“Americans overwhelmingly believe that food from our farms should be safe to eat and that farm animals should not be abused for its production. So it is disturbing that legislators in a number of states throughout the country are considering legislation known as ‘Ag-Gag’ bills that would cripple the ability of investigators to expose animal abuse and food safety concerns. Ag-Gag bills criminalize taking photos or videos on farms to expose problems, such as animal cruelty, environmental and labor violations, and other illegal or unethical behavior. Simply put, Ag-Gag legislation poses a danger to the American public — people and animals.[…]
Legislators bent on suppressing exposés through the passage of Ag-Gag legislation are not only harming animals, but putting all of us — including our children — in jeopardy by preventing our access to critical information about our food supply. They also threaten our constitutional rights by stifling dissemination of information and chipping away at our First Amendment protections.
It’s ironic when you think about it. The individuals targeted by Ag-Gag laws are not the criminals who are beating or stabbing animals (as seen on some undercover videos). Instead, the bills would punish the whistleblowers, the people who dare to lift the veil on these oft-hidden cruelties. The language in the bills varies somewhat state to state, but in many cases the penalties for exposing cruelty may be harsher than those for the actual commission of cruelty. In a number of states the proposed legislation would not only prevent the documentation of the abuse of farm animals, but also could prohibit investigations of puppy mills and dog racing.
Lawmakers who support Ag-Gag bills do so because they are accommodating the agribusiness lobby, not because it is in the interest of their constituents. In fact, a recent national poll by Lake Research Partners found that 71 percent of Americans support undercover investigative efforts to expose farm animal abuse on industrial farms.[…]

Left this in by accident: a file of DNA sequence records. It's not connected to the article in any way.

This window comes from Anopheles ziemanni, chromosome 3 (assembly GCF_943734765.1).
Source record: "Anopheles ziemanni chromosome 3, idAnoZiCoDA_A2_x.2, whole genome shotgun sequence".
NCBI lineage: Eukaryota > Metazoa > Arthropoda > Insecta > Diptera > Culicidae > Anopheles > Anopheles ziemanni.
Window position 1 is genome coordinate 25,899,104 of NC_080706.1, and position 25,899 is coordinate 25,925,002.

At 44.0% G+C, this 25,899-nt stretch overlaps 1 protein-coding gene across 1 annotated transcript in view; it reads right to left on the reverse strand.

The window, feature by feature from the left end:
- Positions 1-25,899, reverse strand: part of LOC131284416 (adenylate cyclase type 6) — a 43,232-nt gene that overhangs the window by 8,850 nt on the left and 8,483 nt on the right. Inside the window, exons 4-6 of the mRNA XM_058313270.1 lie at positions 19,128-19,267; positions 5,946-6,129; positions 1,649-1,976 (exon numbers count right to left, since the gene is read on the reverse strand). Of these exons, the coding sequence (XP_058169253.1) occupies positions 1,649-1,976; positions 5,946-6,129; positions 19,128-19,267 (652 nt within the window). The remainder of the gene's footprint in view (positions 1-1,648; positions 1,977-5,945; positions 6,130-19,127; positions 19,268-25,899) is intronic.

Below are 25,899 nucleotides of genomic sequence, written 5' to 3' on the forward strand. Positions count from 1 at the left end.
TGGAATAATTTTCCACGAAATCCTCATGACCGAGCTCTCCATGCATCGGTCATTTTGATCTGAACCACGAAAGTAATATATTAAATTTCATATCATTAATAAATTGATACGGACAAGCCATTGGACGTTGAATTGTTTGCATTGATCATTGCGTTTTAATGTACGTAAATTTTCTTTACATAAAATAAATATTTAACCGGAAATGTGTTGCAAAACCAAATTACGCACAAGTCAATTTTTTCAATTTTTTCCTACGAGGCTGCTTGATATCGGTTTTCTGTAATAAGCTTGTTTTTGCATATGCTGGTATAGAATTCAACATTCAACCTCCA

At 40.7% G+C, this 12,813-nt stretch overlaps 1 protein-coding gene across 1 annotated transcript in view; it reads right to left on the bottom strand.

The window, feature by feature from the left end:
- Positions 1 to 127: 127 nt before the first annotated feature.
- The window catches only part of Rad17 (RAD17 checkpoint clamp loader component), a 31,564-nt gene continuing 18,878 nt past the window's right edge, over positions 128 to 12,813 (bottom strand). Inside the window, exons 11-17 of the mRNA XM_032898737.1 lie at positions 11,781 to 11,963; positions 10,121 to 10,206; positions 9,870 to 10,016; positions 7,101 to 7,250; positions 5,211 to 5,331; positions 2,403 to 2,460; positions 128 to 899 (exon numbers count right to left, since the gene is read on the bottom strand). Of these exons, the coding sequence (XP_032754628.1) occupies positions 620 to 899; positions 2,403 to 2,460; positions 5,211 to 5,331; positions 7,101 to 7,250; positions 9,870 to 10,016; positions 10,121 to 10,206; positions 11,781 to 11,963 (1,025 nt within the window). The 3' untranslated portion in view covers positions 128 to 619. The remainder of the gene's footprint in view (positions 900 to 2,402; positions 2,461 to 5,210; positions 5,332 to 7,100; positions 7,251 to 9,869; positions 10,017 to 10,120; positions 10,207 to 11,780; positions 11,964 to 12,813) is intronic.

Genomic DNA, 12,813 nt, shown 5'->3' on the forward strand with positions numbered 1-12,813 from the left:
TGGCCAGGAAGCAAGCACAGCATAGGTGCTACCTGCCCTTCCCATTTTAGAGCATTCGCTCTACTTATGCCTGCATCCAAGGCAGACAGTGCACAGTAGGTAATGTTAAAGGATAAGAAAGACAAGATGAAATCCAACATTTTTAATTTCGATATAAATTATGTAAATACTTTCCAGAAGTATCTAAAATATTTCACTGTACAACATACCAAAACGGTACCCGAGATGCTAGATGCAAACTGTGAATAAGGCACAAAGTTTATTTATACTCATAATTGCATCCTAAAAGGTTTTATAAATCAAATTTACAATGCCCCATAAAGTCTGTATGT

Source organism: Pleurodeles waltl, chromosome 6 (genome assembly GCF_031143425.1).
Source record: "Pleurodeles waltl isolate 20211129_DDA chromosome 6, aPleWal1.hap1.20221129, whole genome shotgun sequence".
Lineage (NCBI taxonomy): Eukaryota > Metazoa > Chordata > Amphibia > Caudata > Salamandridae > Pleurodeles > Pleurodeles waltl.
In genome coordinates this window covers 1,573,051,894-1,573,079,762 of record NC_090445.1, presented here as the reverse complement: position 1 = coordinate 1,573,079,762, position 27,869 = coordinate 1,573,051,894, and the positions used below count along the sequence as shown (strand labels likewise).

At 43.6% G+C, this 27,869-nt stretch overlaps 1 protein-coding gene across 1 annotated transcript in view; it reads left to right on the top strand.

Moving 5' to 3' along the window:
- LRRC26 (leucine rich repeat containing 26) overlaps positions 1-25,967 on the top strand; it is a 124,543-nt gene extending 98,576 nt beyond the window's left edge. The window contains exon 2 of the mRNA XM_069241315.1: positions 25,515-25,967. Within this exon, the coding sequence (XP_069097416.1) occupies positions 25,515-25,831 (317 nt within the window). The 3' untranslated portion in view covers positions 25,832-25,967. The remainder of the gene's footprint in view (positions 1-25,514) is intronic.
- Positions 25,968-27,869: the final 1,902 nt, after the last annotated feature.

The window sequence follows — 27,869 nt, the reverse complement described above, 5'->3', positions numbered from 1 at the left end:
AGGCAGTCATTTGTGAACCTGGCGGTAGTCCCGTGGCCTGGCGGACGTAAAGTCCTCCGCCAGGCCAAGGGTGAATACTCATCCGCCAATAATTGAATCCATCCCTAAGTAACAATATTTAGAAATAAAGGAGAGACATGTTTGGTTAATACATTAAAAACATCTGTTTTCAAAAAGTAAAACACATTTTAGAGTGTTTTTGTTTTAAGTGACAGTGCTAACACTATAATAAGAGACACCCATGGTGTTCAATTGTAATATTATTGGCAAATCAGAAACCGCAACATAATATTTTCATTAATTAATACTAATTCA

These bills represent a wholesale assault on many fundamental values shared by all people across the United States. Not only would these bills perpetuate animal abuse on industrial farms, they would also threaten workers’ rights, consumer health and safety, and the freedom of journalists, employees and the public at large to share information about something as fundamental as our food supply. We call on state legislators around the nation to drop or vote against these dangerous and un-American efforts.
Ag-Gag laws are an affront to many values Americans hold dear. If you live in Illinois, Minnesota, Missouri, Nebraska or New York, you should be especially concerned since Ag-Gag laws are now pending in your state legislatures. Please contact your legislators to let them know that Ag-Gag laws are dangerous for people and animals.” — Ed Sayres, http://www.huffingtonpost.com/ed-sayres/aggag-bills-threaten-our-_b_1370091.html
[Ag-gag laws] are troubling not only to animal protection activists, but also to those concerned with food safety, labor issues, free speech, and freedom of the press. The bills would apply equally to journalists, activists and employees. By prohibiting any type of undercover recordings, a farm’s own employees would be prohibited from attempting to record food safety violations, labor violations, sexual harrassment incidents or other illegal activity. First Amendment concerns were raised[…]
[This paragraph: Matt Rice] Legislation should focus on strengthening animal cruelty laws, not prosecuting those who blow the whistle on animal abuse… If producers truly cared about animal welfare, they would offer incentives to whistleblowers, install cameras at these facilities to expose and prevent animal abuse, and they would work to strengthen animal abuse laws to prevent animals from needless suffering.[…]
Undercover videos are important not just for educating the public, but also because they can be used as evidence in animal cruelty cases. — Doris Lin, http://animalrights.about.com/od/animallaw/a/What-Are-Ag-Gag-Laws-And-Why-Are-They-Dangerous.htm
“If the Iowa law had been in effect in California in 2008, Hallmark and Westland [an agricultural company who was targeted by whistleblowers] would have been able to go to court claiming status as victims of “animal facility tampering” for an “amount equaling three times all the actual and consequential damages” against “the person causing the damages.”